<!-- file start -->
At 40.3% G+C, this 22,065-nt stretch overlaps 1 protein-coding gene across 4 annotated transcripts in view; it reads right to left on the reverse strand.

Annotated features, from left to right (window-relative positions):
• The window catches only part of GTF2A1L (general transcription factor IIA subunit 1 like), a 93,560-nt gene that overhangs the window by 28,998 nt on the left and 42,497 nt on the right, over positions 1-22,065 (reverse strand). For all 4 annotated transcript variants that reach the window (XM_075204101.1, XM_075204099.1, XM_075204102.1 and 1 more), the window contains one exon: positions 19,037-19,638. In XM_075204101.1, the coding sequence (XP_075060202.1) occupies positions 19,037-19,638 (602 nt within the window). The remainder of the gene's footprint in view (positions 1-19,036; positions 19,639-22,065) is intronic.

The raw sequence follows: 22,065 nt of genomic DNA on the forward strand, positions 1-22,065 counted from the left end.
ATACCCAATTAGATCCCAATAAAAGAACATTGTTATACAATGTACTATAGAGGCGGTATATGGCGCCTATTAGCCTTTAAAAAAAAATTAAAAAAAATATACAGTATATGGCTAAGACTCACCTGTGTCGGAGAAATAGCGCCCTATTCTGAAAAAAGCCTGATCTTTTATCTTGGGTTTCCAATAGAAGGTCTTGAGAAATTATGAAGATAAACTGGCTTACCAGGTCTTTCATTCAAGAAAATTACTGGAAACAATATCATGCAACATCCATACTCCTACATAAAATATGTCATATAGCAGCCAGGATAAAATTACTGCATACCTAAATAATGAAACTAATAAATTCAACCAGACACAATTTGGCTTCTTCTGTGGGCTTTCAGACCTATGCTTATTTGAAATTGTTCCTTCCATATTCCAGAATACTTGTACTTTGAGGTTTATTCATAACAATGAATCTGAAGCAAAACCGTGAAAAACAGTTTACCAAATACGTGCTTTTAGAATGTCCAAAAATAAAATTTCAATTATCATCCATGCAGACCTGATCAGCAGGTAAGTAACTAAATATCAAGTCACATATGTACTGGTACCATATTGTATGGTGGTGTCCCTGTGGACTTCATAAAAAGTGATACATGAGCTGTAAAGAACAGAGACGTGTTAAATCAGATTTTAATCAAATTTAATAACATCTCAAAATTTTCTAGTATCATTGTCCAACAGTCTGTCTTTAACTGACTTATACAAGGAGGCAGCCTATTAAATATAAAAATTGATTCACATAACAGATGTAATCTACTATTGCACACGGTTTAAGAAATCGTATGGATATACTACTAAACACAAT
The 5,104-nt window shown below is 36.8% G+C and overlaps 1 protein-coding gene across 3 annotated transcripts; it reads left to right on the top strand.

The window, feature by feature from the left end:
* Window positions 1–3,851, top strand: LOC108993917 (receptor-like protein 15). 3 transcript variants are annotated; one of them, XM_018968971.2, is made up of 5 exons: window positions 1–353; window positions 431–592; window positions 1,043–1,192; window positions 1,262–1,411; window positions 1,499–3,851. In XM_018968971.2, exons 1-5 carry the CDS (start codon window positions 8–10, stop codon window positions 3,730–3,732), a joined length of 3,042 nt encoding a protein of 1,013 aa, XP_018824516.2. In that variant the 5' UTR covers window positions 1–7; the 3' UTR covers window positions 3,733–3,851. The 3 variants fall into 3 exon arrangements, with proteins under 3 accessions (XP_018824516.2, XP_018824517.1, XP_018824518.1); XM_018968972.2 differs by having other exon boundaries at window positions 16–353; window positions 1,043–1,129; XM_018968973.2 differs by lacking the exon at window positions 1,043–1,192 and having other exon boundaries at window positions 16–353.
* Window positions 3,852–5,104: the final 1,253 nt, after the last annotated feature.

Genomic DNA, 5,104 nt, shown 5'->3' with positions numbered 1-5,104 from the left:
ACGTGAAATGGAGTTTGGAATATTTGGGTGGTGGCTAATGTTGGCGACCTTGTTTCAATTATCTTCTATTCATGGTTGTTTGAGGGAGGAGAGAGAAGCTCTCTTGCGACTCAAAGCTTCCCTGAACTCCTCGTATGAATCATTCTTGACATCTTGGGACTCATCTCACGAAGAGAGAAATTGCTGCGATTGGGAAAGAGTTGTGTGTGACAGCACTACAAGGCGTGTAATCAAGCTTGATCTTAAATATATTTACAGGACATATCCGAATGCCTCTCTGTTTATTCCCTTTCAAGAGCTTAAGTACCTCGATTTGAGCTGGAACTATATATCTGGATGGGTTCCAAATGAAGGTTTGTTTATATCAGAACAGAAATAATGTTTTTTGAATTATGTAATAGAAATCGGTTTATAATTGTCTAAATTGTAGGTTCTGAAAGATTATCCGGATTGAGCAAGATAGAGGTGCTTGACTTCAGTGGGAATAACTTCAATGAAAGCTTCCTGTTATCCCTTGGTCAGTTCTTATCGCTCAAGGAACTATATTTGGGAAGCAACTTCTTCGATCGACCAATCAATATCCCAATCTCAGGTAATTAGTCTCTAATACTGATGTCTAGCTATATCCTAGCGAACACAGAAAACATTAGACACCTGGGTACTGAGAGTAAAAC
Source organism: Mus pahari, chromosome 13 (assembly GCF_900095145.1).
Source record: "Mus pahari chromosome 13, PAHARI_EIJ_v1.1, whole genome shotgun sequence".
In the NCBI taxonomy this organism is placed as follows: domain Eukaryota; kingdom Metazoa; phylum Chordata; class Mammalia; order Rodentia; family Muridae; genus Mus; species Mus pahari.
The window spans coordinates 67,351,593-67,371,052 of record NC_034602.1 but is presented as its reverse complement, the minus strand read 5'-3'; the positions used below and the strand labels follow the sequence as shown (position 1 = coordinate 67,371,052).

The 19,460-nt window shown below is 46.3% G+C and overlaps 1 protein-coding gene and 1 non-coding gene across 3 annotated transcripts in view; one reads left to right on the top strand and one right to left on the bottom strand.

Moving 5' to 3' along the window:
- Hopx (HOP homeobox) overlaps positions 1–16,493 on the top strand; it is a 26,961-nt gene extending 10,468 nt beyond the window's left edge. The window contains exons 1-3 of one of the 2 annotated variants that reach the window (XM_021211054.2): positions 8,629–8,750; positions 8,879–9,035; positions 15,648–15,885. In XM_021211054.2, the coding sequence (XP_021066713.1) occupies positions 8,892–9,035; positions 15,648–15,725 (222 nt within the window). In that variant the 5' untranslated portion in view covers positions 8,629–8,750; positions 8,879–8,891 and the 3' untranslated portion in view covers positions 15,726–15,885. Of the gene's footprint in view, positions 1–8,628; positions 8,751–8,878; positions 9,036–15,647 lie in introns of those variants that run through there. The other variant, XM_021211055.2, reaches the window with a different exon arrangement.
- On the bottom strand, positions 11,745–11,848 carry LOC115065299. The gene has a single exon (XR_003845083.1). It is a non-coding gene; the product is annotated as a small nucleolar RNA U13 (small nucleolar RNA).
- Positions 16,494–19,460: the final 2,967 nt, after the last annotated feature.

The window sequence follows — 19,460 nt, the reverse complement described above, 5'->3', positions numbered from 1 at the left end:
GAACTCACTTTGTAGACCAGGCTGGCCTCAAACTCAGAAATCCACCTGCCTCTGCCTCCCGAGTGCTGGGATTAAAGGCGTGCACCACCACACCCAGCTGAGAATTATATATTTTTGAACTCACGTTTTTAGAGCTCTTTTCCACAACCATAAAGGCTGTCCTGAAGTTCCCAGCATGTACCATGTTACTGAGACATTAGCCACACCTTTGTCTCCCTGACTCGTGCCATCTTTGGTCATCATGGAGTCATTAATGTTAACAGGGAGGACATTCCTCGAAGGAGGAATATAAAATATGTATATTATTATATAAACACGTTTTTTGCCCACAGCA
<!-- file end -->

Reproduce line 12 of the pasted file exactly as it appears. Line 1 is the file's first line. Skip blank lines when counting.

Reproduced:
Source organism: Mus pahari, chromosome 13 (assembly GCF_900095145.1).